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Russia says 'not threatening anyone' in Venezuela

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AFP Moscow
The presence of Russian troops in Venezuela does not present a threat to anyone, the foreign ministry said Thursday after US President Donald Trump demanded that Russia remove its troops from the crisis-stricken country.
The United States and more than 50 other countries recognise Venezuelan opposition leader Juan Guaido as interim president while Russia, along with China, backs beleaguered socialist leader Nicolas Maduro.
Russia's deployment of troops and equipment to bolster Maduro has ratcheted up already high international tensions as the Trump administration is pushing hard for regime change amid mounting chaos in the once-rich country.
"Russia is not changing the balance of power in the region, Russia is not threatening anyone unlike citizens in Washington whom I have just quoted," foreign ministry spokeswoman Maria Zakharova told journalists.
She referred to Trump's comments on Wednesday that "Russia has to get out" of Venezuela as well as to statements by US Secretary of State Mike Pompeo that Washington does not plan to negotiate with Maduro and wants to end Russia and Cuba's influence on Caracas.
"Neither Russia nor Venezuela are provinces of the United States," Zakharova said.
Russian Foreign Minister Sergei Lavrov has accused Washington of attempts to "organise a coup d'etat" in the oil-producing nation while Pompeo warned that the US would not "stand idly by as Russia exacerbates tensions".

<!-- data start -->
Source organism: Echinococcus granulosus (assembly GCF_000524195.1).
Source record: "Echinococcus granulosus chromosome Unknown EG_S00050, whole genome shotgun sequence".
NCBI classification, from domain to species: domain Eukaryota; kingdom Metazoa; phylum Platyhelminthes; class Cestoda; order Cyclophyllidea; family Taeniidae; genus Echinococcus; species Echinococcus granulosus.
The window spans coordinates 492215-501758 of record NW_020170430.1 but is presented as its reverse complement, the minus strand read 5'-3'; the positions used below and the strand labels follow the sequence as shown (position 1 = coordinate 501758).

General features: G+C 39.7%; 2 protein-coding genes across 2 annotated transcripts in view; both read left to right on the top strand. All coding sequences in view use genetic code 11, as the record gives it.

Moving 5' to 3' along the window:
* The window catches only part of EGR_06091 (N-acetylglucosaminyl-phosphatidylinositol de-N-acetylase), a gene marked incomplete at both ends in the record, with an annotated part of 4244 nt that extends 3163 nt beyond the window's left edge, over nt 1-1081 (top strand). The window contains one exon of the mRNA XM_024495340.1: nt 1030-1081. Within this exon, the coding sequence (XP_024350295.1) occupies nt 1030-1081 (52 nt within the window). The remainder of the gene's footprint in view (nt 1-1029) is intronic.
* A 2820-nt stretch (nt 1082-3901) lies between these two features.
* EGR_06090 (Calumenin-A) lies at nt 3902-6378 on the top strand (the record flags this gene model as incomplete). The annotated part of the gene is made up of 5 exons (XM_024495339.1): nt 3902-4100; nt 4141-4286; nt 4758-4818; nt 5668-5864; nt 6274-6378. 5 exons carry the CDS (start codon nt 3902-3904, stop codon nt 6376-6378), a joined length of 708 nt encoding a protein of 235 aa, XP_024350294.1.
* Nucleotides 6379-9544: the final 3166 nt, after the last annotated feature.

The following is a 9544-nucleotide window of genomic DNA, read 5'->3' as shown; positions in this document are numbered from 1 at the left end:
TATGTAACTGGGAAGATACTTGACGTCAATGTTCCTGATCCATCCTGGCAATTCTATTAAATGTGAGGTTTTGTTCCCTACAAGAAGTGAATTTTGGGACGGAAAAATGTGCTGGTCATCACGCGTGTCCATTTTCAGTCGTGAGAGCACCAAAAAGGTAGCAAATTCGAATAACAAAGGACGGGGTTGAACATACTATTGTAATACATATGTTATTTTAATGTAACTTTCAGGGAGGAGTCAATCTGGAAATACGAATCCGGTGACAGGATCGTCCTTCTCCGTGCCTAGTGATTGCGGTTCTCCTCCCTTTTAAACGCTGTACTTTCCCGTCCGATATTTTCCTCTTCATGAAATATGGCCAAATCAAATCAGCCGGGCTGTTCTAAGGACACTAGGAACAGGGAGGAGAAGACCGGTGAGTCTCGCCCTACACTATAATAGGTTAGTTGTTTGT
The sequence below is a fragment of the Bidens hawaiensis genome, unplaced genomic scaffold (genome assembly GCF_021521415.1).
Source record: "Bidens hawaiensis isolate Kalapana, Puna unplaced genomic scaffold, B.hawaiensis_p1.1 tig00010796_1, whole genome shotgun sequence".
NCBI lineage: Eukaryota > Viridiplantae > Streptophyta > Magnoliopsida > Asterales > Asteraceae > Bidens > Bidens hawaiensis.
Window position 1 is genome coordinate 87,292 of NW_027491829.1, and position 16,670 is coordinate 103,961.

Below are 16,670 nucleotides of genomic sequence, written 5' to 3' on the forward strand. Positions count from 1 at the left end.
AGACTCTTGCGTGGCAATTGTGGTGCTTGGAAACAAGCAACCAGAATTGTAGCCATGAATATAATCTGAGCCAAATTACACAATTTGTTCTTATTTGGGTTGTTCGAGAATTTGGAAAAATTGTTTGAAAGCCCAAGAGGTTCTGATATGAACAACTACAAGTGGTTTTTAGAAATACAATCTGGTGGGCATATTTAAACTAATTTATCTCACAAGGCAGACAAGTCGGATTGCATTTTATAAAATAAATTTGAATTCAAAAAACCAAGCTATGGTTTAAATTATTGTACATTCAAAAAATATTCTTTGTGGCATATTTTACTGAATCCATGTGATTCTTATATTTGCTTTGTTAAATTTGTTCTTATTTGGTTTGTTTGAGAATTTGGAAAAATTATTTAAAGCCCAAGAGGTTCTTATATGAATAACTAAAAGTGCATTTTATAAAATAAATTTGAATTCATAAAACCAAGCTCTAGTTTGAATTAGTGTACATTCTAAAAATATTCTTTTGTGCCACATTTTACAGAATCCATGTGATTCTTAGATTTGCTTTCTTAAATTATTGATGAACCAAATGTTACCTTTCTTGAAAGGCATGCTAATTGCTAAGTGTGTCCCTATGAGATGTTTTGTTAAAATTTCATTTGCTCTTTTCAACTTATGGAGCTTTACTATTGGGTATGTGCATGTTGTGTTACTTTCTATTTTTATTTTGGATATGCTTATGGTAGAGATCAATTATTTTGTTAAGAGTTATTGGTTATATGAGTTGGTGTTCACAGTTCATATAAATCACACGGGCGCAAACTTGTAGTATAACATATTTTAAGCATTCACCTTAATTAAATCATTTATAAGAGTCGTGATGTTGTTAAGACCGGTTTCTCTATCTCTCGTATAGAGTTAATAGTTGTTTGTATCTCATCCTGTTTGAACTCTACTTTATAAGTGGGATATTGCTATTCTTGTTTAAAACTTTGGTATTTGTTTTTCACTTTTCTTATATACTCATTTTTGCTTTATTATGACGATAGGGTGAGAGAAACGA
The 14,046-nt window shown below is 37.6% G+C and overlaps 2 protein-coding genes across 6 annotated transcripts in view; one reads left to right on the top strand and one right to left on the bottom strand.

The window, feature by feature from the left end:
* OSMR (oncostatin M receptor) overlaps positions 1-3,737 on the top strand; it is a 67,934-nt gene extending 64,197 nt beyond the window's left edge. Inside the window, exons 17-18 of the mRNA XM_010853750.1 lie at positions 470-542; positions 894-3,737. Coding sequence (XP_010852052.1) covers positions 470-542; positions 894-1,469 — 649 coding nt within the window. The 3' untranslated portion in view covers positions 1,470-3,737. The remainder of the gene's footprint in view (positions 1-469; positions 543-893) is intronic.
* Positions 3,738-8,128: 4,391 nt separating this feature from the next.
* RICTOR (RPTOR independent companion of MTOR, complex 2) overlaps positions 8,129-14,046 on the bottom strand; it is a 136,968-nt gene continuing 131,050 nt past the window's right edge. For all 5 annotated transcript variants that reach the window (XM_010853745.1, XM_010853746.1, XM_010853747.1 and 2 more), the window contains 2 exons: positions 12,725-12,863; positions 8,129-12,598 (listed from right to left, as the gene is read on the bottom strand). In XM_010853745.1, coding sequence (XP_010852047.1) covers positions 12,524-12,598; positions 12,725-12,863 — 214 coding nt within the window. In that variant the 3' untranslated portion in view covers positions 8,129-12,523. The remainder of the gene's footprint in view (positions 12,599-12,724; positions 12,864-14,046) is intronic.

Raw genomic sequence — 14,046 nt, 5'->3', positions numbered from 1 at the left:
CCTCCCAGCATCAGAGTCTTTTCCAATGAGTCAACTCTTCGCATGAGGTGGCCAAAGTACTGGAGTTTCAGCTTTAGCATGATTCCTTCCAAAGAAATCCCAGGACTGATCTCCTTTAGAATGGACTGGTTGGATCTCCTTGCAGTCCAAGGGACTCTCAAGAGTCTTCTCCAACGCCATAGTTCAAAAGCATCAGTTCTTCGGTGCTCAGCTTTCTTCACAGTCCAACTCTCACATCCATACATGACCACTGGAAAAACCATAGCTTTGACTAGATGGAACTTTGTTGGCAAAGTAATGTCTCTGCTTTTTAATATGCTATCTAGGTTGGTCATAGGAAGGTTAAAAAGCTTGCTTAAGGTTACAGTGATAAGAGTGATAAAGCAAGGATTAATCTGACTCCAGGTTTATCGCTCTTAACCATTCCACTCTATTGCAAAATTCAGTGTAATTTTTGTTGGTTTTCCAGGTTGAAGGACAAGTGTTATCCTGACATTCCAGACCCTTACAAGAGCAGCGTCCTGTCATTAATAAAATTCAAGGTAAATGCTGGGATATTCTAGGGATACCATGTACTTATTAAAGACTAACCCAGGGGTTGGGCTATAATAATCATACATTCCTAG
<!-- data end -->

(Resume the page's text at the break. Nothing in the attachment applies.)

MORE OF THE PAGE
Earlier Thursday in Moscow, Venezuela's military attache said that Russian troops were in Venezuela under an agreement on military and technical cooperation and not to carry out a military operation.
A Russian air force Antonov-124 cargo plane and a smaller Ilyushin Il-62, landed at the main airport outside Caracas on Saturday and offloaded around 100 troops and tons of equipment.
"As for the presence of Russian specialists, we are talking about cooperation, military and technical cooperation," Jose Rafael Torrealba Perez was quoted as saying in translated comments by RIA Novosti state news agency.
"We are absolutely not talking about Russia's military presence to carry out military operations," he added.
Venezuela's defence minister is expected to visit Moscow in April as part of the countries' cooperation, the military attache said.
On Tuesday, Zakharova also insisted that Russia is "developing cooperation with Venezuela in strict accordance with the constitution of that country and with full respect for its legal norms."

"The presence of Russian specialists on Venezuelan territory is regulated by an agreement between the Russian and Venezuelan governments on military and technical cooperation that was signed in May 2001," she said.
In 2011, Russia gave Venezuela a $4 billion loan to buy Russian armaments.

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First Published: Mar 28 2019 | 5:15 PM IST

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